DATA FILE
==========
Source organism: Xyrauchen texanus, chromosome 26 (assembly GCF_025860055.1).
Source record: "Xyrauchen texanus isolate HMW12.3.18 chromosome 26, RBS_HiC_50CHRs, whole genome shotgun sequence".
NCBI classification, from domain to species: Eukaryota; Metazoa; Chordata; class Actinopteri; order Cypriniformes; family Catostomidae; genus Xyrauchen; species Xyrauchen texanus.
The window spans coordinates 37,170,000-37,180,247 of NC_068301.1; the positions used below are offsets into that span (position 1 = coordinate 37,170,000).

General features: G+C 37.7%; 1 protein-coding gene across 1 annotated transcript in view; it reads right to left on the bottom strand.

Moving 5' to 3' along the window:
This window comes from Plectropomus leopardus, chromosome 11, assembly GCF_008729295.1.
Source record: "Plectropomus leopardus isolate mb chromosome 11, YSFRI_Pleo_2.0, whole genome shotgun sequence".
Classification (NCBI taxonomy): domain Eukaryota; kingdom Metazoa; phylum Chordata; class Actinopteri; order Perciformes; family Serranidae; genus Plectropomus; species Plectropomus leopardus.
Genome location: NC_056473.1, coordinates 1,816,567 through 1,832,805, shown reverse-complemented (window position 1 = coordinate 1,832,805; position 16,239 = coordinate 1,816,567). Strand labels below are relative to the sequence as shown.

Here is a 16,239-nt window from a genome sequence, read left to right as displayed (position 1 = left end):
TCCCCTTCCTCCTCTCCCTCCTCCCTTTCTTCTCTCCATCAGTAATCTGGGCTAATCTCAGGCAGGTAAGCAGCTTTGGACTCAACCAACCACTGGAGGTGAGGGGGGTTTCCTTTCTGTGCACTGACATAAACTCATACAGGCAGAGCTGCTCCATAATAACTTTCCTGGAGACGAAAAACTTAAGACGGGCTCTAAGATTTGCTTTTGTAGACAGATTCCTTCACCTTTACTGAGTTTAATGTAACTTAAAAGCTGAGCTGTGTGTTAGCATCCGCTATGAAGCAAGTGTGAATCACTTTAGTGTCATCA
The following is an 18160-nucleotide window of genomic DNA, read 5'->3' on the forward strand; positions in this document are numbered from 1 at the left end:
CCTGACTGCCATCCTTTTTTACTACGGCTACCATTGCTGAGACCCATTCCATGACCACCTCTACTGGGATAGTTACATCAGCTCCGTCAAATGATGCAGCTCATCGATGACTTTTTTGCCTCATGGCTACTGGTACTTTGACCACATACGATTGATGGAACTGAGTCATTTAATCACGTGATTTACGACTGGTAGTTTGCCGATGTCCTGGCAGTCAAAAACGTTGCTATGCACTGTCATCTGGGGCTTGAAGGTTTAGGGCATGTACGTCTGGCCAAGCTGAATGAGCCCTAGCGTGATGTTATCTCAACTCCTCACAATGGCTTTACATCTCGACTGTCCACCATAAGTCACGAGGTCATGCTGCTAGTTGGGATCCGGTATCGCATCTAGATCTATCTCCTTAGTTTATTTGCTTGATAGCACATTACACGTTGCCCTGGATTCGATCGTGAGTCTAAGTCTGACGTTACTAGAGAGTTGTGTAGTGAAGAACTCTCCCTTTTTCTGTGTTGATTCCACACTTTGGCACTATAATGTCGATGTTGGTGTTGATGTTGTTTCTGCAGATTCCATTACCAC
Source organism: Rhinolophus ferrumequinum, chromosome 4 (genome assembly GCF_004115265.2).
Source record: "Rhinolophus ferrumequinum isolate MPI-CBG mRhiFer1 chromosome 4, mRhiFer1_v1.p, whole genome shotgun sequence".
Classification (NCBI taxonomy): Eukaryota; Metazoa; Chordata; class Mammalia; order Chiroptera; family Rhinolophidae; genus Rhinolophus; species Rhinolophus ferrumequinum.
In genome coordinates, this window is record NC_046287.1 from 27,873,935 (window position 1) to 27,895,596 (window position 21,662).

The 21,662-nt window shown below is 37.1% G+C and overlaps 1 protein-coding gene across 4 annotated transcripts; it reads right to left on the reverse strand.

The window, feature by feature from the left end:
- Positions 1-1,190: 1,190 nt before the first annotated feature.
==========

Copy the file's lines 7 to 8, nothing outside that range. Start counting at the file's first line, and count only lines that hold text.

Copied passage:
This window comes from Plectropomus leopardus, chromosome 11, assembly GCF_008729295.1.
Source record: "Plectropomus leopardus isolate mb chromosome 11, YSFRI_Pleo_2.0, whole genome shotgun sequence".